• Scotland: Lessons for Effective Ministry in a Post-Christian Context

    Scotland: Lessons for Effective Ministry in a Post-Christian Context

    August 27, 2015— Can the Christian community flourish in a post-Christian context? This is the main question behind a landmark study of the state of faith and effective ministry in Scotland—the first of its kind for Barna Group outside of North America.

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  • 2015 Sees Sharp Rise in Post-Christian Population

    2015 Sees Sharp Rise in Post-Christian Population

    While the United States remains shaped by Christianity, the faith’s influence—particularly as a force in American politics and culture—is slowly waning. An increasing number of religiously unaffiliated, a steady drop in church attendance, the recent Supreme Court decision on same-sex marriage, and the growing tension over religious freedoms all point to a larger secularizing trend sweeping across the nation.

    But how do the numbers stack up? Is America, home to the largest Christian population in the world, actually becoming a “post-Christian” nation? In a recent study, Barna Group analyzed 60,808 interviews conducted over a seven-year period to measure irreligion in American cities. Currently, 78% of Americans describe themselves as “Christian,” but in order to dig deeper than just self-affiliation, Barna Group looked at a variety of key faith indicators for both belief and practice.

    To measure a person’s level of irreligion, Barna Group tracks 15 metrics related to faith (you can find the full list of 15 at the end of the article). These factors speak to the lack of Christian identity, belief and practice. These factors include whether individuals identify as atheist, have never made a commitment to Jesus, have not attended church in the last year, or have not read the Bible in the last week.

    These kinds of questions—compared to ticking the “Christian” box in a census—get beyond how people loosely identify themselves (affiliation), and get to the core of what people actually believe and how they behave as a result of their belief (practice). These indicators give a much more accurate picture of belief in America.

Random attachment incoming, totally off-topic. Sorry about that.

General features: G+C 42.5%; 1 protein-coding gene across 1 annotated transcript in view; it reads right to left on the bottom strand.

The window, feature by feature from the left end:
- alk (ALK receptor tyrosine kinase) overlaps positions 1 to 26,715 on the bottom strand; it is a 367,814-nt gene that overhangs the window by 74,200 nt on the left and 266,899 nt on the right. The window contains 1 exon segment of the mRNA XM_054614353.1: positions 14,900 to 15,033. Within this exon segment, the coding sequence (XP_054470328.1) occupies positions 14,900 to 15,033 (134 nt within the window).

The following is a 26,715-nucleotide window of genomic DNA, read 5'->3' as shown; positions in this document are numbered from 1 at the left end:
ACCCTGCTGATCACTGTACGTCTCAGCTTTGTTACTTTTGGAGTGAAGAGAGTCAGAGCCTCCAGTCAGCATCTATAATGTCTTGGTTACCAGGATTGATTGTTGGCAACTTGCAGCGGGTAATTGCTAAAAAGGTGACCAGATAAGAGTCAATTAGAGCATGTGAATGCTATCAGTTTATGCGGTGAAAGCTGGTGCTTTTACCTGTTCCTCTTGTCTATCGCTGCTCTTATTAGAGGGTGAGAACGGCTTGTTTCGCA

To qualify as “post-Christian,” individuals had to meet 60% or more of the factors (nine or more out of 15 criteria). “Highly post-Christian” individuals meet 80% or more of the factors (12 or more of these 15 criteria). Read more about Barna’s post-Christian metric.

    Where Are We as a Nation?
    Whether one believes this decline of “Christian America” calls for a time of lament, or presents great opportunity (or both) for the church, one cannot help but accept the changing landscape. In just two years, the percentage of Americans who qualify as “post-Christian” rose by 7 percentage points, from 37% in 2013 to 44% in 2015. Across the United States, cities in every state are becoming more post-Christian—some at a faster rate than others

    Find out which American cities ranked as the most “Post-Christian” in 2015—
    and see where you city stands >

     

    Post-Christian Metrics
    To qualify as “post-Christian,” individuals had to meet 60% or more of the following factors (nine or more). “Highly post-Christian” individuals meet 80% or more of the factors (12 or more of these 15 criteria).

    1. Do not believe in God
    2. Identify as atheist or agnostic
    3. Disagree that faith is important in their lives
    4. Have not prayed to God (in the last year)
    5. Have never made a commitment to Jesus
    6. Disagree the Bible is accurate
    7. Have not donated money to a church (in the last year)
    8. Have not attended a Christian church (in the last year)
    9. Agree that Jesus committed sins
    10. Do not feel a responsibility to “share their faith”
    11. Have not read the Bible (in the last week)
    12. Have not volunteered at church (in the last week)